A member of my writing group, Tess Grantham, has done an excellent post on DIY covers. Well worth a read if you’re interested in design, books or working on your own cover - and it's vital to do a good job, especially of meeting your reader's expectations.
Because we all know it by now – we do judge a book by it’s cover.
Here’s a few of my favourite covers for fun - some due to illustration & font, some for the expectations they establish in the mind, some for the use of colour or detail, others simply because they are plain old awesome.
Browse an internet forum or a blog about writing, browse a site like Amazon or Goodreads, speak to a teacher or reader, a friend, a stranger – anyone, and they’ll probably have an opinion on what ‘good writing’ looks like.
Especially in regards to fiction.
Thankfully, most of those opinions will be varied. For every dogmatic claim there will be a more reasoned response. Now, you can relax, this post isn’t leading to a rehash of the utter tedium that is the 'literary fiction' VS 'commercial fiction' debate.
Instead, what I find missing from typical responses to the question of ‘good writing’ is a definition of terms. Musicians and other artists also appear to fall victim to the same fallacy when claiming that only one definition could possibly fit such a complex idea.
But ‘good writing’ isn’t one thing only.
For me, the criteria I think most useful is whether a piece of writing is effective at realising purpose. And further to this, to deny the possibility of multiple responses when considering the question of ‘good writing’ is to deny proper consideration, proper discussion.
So, is good writing:
Some people will tell you that good writing can only be one of the above. And that’s reductionist thinking that so quickly damages the idea of what is worth reading.
Of course my list is in no way exhaustive but the answer to what 'good writing' looks like should be a complex one not a simple one.
A piece of fiction deemed 'emotionless' might be an engaging read because it challenges the reader. And if the purpose of the text is to challenge, it's succeeded in its purpose and thus could be called ‘good.’ A set of logical instructions for a cabinet might not read in a way that is beautiful, but if the writing helps you put that cabinet together, it must surely be ‘good.’ If writing can operate like a window pane, to borrow a phrase from Orwell, it must have achieved the purpose of showcasing the ideas or the stories it is attempting to communicate.
It must therefore be good.
Easily one of my favourite Neil Gaiman books – so much so that just thinking about it makes me wish he had a new novel out right now. I’d read it immediately.
Well, turns out he does (I first wrote this review earlier in the year and posted it on my poetry blog).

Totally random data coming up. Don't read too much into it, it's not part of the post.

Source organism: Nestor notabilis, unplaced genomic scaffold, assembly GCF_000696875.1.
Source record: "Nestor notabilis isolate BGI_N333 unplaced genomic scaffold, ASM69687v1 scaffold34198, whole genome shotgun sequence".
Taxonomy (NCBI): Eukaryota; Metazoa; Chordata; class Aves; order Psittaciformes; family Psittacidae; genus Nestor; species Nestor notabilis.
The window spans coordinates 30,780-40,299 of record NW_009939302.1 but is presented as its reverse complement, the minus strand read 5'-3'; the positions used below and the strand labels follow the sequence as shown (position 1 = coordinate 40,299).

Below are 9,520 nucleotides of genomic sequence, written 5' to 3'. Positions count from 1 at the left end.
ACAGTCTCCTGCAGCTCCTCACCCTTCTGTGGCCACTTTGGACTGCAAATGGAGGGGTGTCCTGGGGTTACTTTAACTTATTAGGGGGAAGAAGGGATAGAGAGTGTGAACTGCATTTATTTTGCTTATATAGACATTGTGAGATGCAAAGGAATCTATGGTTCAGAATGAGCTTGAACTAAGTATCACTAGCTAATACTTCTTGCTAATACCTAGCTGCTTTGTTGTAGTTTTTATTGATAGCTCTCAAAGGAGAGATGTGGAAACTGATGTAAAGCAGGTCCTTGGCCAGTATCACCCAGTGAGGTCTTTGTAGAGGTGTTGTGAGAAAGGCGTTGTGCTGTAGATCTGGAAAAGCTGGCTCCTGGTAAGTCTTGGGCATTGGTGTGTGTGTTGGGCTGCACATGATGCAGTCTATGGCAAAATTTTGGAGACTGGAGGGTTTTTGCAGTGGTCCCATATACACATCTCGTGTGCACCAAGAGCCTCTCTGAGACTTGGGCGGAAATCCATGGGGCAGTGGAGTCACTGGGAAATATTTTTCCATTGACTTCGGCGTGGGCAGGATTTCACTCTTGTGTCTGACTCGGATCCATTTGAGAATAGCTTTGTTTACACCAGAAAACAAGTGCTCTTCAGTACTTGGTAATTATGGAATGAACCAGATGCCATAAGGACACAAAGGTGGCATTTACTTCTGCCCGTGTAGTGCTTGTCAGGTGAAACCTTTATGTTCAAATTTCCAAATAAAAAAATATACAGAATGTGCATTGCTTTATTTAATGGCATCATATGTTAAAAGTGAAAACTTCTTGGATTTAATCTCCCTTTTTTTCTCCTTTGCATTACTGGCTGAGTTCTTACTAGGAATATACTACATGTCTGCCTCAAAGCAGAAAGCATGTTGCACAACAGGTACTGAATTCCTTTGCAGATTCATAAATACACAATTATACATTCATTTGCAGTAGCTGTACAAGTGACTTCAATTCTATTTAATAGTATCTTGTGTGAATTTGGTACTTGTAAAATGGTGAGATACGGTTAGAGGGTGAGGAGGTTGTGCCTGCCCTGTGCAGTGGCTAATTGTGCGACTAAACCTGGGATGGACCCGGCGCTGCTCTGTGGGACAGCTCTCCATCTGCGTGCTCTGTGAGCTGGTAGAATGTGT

Back to Neverwhere. In this wonderful book readers are given a brilliant mix of comic, dark, surreal and fantastical elements as they follow the out-of-his-depth Richard Mayhew through the mysteries and horrors of an otherworldly ‘London Below’ in his efforts to save the mysterious girl known as ‘Door.’
Now, I know it’s a cliche, but I found it tough to put this down. Really tough. I generally annoyed those around me with my distracted state and I think everyone was pretty happy when I finished it and was able to listen properly again. And that's each time I read it.
Part of what enthralled me most was the way Gaiman interwove the ‘real’ world with the magical one below. It was always entertaining and often surprising. I didn’t expect the oddities of the Floating Market or Marquis de Carabas’ endless supply of cleverness. And I didn’t expect the wonderful evocation of loneliness the book achieved when Richard was ‘above’ either. Certainly there was action and suspense, but Neverwhere is often a touching story too – Gaiman has a knack for getting to the core of a character very quickly, often through his wit and use of dialogue.
Reading it again I do wish I’d been to London. That way I could experience the extra layers of meaning he evokes when using (often in an amusing way) recognisable places like Earl’s Court or ‘Night’s Bridge’. Of course, it’s not a requirement to enjoying the story and in the meantime I can always read it again, right?
Five stars indeed.
I saw these a few days ago and I'm just writing a short post to say 'wow'. Re-purposed art can be hit and miss to my eye, but these are brilliant. My favourite is probably the fairy, but fox is fantastic too.
Susan Beatrice works in all manner of natural mediums, but first, check out more of her steampunk works here or jump over here for a little background.
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Ashley Capes is an Australian writer of fiction, poetry and very occasional non-fiction.
Imperial Towers (Never Book 5) - draft 1
Moss Dragon - draft 1
Reed Lavender (working title) - draft 1
Unnamed Spec Fic - draft 1
Whisper of Leaves (sequel) - Outline